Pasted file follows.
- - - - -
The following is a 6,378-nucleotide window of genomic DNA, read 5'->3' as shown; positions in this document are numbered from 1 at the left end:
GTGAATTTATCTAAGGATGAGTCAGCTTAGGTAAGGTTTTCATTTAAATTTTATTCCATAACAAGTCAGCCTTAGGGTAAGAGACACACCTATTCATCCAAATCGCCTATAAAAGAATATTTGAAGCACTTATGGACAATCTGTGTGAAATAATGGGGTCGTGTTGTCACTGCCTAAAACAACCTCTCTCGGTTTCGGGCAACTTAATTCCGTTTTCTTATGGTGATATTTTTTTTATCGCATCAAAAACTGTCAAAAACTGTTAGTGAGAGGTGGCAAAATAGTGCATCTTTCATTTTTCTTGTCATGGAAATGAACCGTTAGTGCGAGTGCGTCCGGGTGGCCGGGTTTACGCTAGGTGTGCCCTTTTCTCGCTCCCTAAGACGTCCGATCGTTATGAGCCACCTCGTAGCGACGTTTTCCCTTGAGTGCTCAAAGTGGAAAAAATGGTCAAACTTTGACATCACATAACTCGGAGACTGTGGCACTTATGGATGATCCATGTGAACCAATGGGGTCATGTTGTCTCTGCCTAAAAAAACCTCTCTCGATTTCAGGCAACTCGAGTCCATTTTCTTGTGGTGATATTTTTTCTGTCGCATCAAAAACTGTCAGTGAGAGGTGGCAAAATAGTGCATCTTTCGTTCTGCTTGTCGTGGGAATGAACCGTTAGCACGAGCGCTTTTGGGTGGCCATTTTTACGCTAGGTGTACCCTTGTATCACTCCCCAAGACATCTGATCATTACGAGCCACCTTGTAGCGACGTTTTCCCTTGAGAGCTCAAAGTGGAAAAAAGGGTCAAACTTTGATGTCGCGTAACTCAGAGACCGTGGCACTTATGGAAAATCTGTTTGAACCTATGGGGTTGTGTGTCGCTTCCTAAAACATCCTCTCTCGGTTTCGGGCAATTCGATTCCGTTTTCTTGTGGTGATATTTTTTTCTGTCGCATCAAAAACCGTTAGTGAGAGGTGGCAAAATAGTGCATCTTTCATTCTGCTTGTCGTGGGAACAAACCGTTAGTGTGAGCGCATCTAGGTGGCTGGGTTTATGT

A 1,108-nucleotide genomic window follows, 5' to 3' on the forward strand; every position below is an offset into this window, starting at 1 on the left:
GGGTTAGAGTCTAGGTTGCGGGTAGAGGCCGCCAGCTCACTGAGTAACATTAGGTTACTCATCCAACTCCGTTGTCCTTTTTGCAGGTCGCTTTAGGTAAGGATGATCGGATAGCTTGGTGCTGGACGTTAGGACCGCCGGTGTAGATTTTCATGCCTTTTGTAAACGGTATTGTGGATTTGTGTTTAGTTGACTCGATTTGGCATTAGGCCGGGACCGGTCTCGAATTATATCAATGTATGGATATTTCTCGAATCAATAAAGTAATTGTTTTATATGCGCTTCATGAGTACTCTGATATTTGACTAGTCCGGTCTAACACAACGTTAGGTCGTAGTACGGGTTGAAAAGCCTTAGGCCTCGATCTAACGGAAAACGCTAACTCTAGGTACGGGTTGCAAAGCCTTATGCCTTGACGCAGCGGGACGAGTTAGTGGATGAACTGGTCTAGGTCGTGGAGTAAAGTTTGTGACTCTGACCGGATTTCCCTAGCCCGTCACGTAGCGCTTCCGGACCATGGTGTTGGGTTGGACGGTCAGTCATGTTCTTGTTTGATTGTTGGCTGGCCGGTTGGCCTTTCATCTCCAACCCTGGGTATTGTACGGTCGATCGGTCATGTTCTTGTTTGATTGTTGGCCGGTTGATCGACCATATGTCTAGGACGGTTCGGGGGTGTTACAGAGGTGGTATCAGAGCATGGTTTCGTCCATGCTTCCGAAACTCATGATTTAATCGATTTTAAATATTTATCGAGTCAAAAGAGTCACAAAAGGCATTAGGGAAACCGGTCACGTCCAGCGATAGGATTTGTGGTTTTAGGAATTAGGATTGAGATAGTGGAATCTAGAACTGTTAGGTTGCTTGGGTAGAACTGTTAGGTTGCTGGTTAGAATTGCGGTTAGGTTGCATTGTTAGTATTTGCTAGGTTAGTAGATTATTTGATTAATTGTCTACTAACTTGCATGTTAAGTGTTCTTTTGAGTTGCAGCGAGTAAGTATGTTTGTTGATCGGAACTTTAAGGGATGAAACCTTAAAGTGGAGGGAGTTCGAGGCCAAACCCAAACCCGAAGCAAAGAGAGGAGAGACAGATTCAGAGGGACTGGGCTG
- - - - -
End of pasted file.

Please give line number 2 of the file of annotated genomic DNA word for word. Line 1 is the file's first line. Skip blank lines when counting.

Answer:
GTGAATTTATCTAAGGATGAGTCAGCTTAGGTAAGGTTTTCATTTAAATTTTATTCCATAACAAGTCAGCCTTAGGGTAAGAGACACACCTATTCATCCAAATCGCCTATAAAAGAATATTTGAAGCACTTATGGACAATCTGTGTGAAATAATGGGGTCGTGTTGTCACTGCCTAAAACAACCTCTCTCGGTTTCGGGCAACTTAATTCCGTTTTCTTATGGTGATATTTTTTTTATCGCATCAAAAACTGTCAAAAACTGTTAGTGAGAGGTGGCAAAATAGTGCATCTTTCATTTTTCTTGTCATGGAAATGAACCGTTAGTGCGAGTGCGTCCGGGTGGCCGGGTTTACGCTAGGTGTGCCCTTTTCTCGCTCCCTAAGACGTCCGATCGTTATGAGCCACCTCGTAGCGACGTTTTCCCTTGAGTGCTCAAAGTGGAAAAAATGGTCAAACTTTGACATCACATAACTCGGAGACTGTGGCACTTATGGATGATCCATGTGAACCAATGGGGTCATGTTGTCTCTGCCTAAAAAAACCTCTCTCGATTTCAGGCAACTCGAGTCCATTTTCTTGTGGTGATATTTTTTCTGTCGCATCAAAAACTGTCAGTGAGAGGTGGCAAAATAGTGCATCTTTCGTTCTGCTTGTCGTGGGAATGAACCGTTAGCACGAGCGCTTTTGGGTGGCCATTTTTACGCTAGGTGTACCCTTGTATCACTCCCCAAGACATCTGATCATTACGAGCCACCTTGTAGCGACGTTTTCCCTTGAGAGCTCAAAGTGGAAAAAAGGGTCAAACTTTGATGTCGCGTAACTCAGAGACCGTGGCACTTATGGAAAATCTGTTTGAACCTATGGGGTTGTGTGTCGCTTCCTAAAACATCCTCTCTCGGTTTCGGGCAATTCGATTCCGTTTTCTTGTGGTGATATTTTTTTCTGTCGCATCAAAAACCGTTAGTGAGAGGTGGCAAAATAGTGCATCTTTCATTCTGCTTGTCGTGGGAACAAACCGTTAGTGTGAGCGCATCTAGGTGGCTGGGTTTATGT